The application dates for most finance graduate vacancies close in November or December the year before the job starts – whether in insurance or in banking. This means that you’ll be applying in the first term of your final year, and applying to finance organisations does take a lot of time and thought. You really can’t dash off an application in an evening and expect to get an interview. The application forms often involve:
- Online aptitude tests – most commonly numerical, logical reasoning and verbal
- Detailed questions that assess your personal qualities and skills
- Questions that assess your commercial awareness, understanding of the financial services industry and your ability to work out how economic events could affect that specific employer
- It’s not unknown for organisations to request a tailored CV as well – and that’s in addition to pages asking for your academic results, work experience history etc.
So how do you balance applying to employers with your course commitments – and, you know, find time to socialise?
1. Be selective to focus your finance job search
There are loads of employers you could apply to and, yes, you should be applying to more than one. But employers like you to give them the impression you are only interested in working for them, so the best thing to do is to find a few ‘priority’ employers (between five and ten) to really focus on initially. Browse our employer hubs to view specific employers' recruitment literature and our advice on how to impress them.
2. Get organised to get a job
- The autumn term is when finance employers will attend careers events. Check out the events search function on targetjobs.co.uk and your careers service website and register for the ones that interest you the most. This is a good chance for you to discuss any concerns you have with recruiters (eg mitigating circumstances, which work visas they accept), talk to recent graduates about what it’s like to work at the firm, and make contacts that you can mention in your application. To impress, carry out some preliminary research on the main attendees (a list of attendees will be available on the fair's webpage) and think of some questions.
- Add all careers events, skills sessions times and jobs-related deadlines to your calendar/diary, so you can fit them amongst your part-time job, social and academic commitments. If you haven’t got a diary, get one – whether on your computer/tablet, on your mobile or on paper.
- Leave yourself plenty of time to write draft answers to application form questions and get them reviewed by a careers adviser. An expert second pair of eyes can make all the difference. Most finance forms give you the opportunity to save and return to your application.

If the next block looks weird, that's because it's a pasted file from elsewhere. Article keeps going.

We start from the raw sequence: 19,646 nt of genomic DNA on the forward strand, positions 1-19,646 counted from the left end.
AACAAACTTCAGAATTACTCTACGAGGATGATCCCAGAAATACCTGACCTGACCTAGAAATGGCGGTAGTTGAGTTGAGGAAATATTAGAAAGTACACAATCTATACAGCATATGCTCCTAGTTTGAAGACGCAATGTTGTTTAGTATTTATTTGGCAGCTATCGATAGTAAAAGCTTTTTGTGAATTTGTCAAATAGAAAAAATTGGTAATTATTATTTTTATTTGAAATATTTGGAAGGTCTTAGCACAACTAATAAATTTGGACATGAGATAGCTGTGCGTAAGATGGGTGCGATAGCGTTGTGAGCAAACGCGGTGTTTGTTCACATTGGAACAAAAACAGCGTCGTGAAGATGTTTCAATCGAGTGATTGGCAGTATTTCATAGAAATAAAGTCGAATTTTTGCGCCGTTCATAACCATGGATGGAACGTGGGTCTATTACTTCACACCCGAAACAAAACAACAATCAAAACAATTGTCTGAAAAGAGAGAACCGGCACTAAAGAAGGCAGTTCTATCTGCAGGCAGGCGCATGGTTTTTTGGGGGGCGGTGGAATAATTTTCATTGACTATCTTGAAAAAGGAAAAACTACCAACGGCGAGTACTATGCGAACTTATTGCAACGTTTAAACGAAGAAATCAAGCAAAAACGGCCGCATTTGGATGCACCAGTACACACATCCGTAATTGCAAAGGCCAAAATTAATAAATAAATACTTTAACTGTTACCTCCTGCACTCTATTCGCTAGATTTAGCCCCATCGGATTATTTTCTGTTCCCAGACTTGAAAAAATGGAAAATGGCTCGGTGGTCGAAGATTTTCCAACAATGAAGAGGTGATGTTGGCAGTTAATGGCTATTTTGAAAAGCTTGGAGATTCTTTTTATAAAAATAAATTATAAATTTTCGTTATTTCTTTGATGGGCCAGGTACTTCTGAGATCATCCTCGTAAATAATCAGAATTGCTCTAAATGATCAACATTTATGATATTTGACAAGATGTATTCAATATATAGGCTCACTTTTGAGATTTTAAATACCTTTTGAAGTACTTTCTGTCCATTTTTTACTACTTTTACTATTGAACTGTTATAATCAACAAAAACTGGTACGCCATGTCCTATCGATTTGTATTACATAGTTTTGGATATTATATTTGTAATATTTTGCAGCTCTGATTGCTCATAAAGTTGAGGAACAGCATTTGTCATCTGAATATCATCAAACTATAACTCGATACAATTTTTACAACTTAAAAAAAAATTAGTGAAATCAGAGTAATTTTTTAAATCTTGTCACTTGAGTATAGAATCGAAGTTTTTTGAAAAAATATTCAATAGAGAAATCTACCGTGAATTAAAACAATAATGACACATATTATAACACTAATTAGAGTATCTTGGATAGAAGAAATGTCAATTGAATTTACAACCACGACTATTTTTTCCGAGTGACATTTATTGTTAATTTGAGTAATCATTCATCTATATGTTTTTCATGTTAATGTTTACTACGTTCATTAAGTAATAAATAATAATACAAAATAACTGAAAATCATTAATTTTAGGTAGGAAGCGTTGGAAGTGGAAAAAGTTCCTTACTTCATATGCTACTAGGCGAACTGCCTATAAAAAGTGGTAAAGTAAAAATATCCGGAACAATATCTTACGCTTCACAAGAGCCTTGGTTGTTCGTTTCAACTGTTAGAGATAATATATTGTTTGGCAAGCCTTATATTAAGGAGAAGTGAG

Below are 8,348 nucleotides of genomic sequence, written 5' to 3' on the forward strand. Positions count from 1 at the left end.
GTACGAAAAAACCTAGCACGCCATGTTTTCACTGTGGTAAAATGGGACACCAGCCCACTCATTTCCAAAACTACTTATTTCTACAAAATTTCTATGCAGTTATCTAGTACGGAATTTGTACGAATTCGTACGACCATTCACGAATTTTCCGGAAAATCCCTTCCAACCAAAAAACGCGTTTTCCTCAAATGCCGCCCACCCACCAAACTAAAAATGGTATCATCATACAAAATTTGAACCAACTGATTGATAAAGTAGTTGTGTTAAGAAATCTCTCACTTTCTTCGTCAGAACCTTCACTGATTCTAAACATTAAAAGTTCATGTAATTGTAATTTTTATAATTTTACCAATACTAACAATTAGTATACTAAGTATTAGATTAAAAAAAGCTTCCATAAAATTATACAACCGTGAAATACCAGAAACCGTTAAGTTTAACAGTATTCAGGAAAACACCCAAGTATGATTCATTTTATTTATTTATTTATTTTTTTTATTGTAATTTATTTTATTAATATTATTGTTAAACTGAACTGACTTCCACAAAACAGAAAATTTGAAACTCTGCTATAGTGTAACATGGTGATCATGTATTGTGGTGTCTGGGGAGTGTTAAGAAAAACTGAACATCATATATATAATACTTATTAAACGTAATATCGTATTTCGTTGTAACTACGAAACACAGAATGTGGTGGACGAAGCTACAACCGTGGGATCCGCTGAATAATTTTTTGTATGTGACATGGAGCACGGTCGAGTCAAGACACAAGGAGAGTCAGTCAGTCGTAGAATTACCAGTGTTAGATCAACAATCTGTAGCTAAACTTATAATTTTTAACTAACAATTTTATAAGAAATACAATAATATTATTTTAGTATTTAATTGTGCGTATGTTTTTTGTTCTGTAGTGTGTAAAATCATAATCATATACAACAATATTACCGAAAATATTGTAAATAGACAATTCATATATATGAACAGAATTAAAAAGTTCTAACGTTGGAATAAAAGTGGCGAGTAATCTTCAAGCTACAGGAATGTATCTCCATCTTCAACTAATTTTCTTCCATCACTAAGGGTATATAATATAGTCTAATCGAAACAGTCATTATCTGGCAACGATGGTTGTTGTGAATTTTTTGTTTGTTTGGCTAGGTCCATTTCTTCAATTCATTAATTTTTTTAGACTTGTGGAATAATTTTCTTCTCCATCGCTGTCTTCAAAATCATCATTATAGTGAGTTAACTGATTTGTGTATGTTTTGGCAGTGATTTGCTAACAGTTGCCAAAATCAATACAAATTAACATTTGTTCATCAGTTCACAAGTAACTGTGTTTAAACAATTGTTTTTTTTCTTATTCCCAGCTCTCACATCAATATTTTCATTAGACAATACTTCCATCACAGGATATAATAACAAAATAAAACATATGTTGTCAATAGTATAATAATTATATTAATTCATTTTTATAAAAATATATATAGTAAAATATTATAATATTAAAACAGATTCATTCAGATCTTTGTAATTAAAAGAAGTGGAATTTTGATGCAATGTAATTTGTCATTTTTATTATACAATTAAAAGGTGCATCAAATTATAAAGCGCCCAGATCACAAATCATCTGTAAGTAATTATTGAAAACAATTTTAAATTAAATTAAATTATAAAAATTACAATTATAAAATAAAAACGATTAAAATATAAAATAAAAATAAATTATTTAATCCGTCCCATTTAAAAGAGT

- Keep an MS Word document (or alternative word-processing package) updated with all details of your qualifications, work experience history and contact information. You will need to use this a lot, so it makes sense to have it to hand to copy and paste. This is the only part of your application where you can get away with doing this.
3. Technology is your friend
You will need to demonstrate knowledge of what’s going on in the finance world in general and specific developments at (and affecting) individual employers. Technology can make finding this information a lot easier:
- Keep checking our employer hubs and Finance Twitter feed for specific advice on how to ace the recruitment process at that employer – and we’ve done a lot of your research for you, too.
- Create lists on your Twitter account to manage information from employers, deadlines and news from TARGETjobs. Favourite useful tweets.
- Set up Google alerts to email you news about your preferred employers etc.
- Consider getting RSS feeds for finance-related media, eg The Financial Times, so that you can scan headlines at a glance.
4. Get social – but keep a record
This is your final chance to build up a stash of extracurricular activities to use when providing evidence of your skills. Check out the competencies finance organisations want. If any of these skills are lacking from your repertoire, use this term to develop them. If you haven’t got involved with a student society yet, for example, it’d be a good time to do so. It sounds dull, but keep a record of what you’ve done – this will make it easier to select the right example for each competency question.
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